Am waiting to see out come of EU talks to see if worthwhile for son to get an Irish passport, do feel a hypocrite but if it is worth the trouble will do it for him.

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Re: Dual Nationality

Post by blahblah » 05 Jul 2018, 16:07

unc.si. wrote:
04 Jul 2018, 17:17
I work with several people with dual (or triple) nationalities.
For some reason I thought 2 was the maximum.

Did Rupe Murdoch have to give one up?


Why not use the one you want to, but have the others ready in case they ask?

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Re: Dual Nationality

Post by unc.si. » 05 Jul 2018, 16:55

blahblah wrote:
05 Jul 2018, 16:07
unc.si. wrote:
04 Jul 2018, 17:17
I work with several people with dual (or triple) nationalities.
For some reason I thought 2 was the maximum.

Did Rupe Murdoch have to give one up?


Why not use the one you want to, but have the others ready in case they ask?
Can't be limited - I know one guy with Chilean + Italian + Canadian and another with Mexican + El Salvadorian + Japanese (and he's currently applying for a Green Card for the US, but Trump has effectively slowed down all Green Card applications, at least for Latino's anyway). Actually went with both of those two to open a bank account in the US. All needed 2 pieces of id. They looked in complete disbelief at my tatty paper UK drivers licence (they didn't accept it - I had to apply for a photo one and go back. They couldn't believe that we were so primitive - this from a country that still uses cheques and hardly had a chip and pin service in shops worth speaking of). They weren't overly happy when one of the other guys was trying to use two passports from different countries either (didn't accept it - he had to go back as well). To be honest I felt a bit inadequate only having one nationality :D

One of my mates at home has Australian and UK, but had to give up (or couldn't renew - can't remember which) his South African passport. His parents were from Zimbabwe, so couldn't get it through the parent route. He has UK by residence, but I'm pretty sure that as long as he renews his Australian one each time he can keep it. His kids have Australian passports by birth and UK by residence.

Maybe different countries have different rules?

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Re: Dual Nationality

Post by blahblah » 05 Jul 2018, 17:05

unc.si. wrote:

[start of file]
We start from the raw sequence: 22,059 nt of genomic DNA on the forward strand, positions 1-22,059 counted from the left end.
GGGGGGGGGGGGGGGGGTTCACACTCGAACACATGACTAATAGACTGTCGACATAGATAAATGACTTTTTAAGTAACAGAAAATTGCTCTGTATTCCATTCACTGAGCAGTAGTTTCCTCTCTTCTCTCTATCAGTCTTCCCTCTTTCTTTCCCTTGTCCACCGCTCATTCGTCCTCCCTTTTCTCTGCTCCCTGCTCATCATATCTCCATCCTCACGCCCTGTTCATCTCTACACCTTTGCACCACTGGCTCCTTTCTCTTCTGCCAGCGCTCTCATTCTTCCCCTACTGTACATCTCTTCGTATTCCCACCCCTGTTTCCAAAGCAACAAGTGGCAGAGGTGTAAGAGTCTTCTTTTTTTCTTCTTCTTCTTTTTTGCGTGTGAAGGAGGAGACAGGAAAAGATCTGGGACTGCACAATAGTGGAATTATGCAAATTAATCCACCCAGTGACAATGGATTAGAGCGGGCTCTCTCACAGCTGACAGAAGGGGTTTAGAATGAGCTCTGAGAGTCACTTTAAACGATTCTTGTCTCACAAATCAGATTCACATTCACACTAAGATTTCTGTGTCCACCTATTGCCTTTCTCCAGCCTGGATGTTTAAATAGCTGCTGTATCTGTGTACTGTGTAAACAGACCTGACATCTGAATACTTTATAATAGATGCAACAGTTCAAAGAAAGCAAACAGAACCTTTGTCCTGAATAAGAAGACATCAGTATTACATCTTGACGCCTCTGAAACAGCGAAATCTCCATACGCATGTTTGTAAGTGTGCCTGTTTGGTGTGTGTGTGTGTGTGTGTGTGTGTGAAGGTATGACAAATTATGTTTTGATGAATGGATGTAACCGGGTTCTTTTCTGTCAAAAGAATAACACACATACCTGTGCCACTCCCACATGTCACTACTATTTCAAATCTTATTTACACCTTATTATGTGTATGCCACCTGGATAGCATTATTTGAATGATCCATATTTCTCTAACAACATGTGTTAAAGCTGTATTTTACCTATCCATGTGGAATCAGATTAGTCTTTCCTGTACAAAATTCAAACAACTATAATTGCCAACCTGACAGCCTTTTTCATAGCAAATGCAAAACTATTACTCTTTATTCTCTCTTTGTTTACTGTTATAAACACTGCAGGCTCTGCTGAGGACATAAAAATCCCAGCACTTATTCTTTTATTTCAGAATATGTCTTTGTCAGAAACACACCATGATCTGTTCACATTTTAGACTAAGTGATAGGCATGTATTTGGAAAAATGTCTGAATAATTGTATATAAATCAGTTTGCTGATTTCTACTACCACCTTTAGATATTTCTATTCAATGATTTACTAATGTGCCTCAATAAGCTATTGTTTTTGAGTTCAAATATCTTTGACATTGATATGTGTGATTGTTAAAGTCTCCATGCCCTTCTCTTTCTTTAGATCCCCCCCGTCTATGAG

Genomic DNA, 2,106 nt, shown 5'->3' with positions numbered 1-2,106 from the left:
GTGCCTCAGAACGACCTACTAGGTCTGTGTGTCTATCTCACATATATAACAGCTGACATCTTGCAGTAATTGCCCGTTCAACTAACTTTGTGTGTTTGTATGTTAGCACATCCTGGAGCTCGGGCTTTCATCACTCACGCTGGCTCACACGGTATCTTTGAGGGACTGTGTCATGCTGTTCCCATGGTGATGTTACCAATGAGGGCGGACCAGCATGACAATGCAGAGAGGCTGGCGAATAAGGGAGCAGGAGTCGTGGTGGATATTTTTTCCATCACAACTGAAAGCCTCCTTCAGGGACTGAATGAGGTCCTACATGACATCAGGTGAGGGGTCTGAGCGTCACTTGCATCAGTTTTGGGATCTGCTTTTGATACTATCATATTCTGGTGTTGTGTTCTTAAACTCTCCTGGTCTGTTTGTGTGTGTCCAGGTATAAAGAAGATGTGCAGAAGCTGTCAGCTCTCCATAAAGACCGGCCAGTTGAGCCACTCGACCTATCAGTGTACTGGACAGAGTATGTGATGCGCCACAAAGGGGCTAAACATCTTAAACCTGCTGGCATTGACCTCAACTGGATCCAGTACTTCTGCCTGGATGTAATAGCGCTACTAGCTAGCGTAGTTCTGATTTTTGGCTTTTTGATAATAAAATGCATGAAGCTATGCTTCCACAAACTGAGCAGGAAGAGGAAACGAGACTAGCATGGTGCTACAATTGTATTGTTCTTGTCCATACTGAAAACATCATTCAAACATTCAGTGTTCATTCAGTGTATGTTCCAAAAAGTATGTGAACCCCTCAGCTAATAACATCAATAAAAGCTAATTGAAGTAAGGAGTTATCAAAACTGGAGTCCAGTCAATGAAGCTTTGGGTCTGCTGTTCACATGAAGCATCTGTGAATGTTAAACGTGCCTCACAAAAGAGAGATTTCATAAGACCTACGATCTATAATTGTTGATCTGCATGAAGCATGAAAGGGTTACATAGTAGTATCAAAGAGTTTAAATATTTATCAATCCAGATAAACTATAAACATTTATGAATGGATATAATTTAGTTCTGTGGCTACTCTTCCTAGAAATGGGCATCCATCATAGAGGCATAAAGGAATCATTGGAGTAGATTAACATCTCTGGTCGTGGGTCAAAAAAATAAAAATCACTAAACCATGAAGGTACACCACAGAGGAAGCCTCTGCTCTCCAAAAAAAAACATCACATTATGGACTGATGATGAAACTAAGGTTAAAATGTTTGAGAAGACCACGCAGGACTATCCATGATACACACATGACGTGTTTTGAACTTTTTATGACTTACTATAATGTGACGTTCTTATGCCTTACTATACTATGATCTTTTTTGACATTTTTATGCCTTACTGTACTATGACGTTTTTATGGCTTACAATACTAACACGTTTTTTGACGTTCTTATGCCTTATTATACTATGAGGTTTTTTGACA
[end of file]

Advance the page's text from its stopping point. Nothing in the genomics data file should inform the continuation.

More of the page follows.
05 Jul 2018, 16:55
Maybe different countries have different rules?
Maybe, without Googling I think Rupes had to give up UK or Aus to get US.

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Re: Dual Nationality

Post by Beerfuelledman » 05 Jul 2018, 18:06

unc.si. wrote:
05 Jul 2018, 16:55
One of my mates at home has Australian and UK, but had to give up (or couldn't renew - can't remember which) his South African passport. His parents were from Zimbabwe, so couldn't get it through the parent route. He has UK by residence, but I'm pretty sure that as long as he renews his Australian one each time he can keep it. His kids have Australian passports by birth and UK by residence.

Maybe different countries have different rules?
My brother in law was born in Rhodesia (i.e. Zimbabwe) to an English father and still carries his South African passport in addition to his British one. So as you say, may be the born rather than parental route.

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Re: Dual Nationality

Post by murf » 05 Jul 2018, 20:10

Surely the answer is 'use the blue one' ;-)

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Re: Dual Nationality

Post by blahblah » 05 Jul 2018, 20:26

murf wrote:
05 Jul 2018, 20:10
Surely the answer is 'use the blue one' ;-)
Is that the French one?

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Re: Dual Nationality

Post by jimmy ching » 09 Jul 2018, 12:03

My son can apply for a French passport when he's a little older. As things stand, since he was born after, Jan 1st 2005, he is only allowed the nationality of his parents, even though he was born in an EU country. This law applies EU wide.

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Re: Dual Nationality

Post by unc.si. » 12 Jul 2018, 23:50

I was working with someone who has a Brazilian and US passport earlier this week so I asked him about it. He lives in the US and has to enter the US on his US passport, so if he uses his Brazilian passport to travel somewhere he has to check in for the return flight on his US passport. His wife didn't do that one time and when returning to the US they had no record of her being on the plane when she went to clear immigration. They let her back in but it was a load of hassle (it seems that when you enter the country the immigration officials systems are linked to the flight manifests so they know who was on which flight. He generally only uses his Brazilian one when he goes to Brazil though.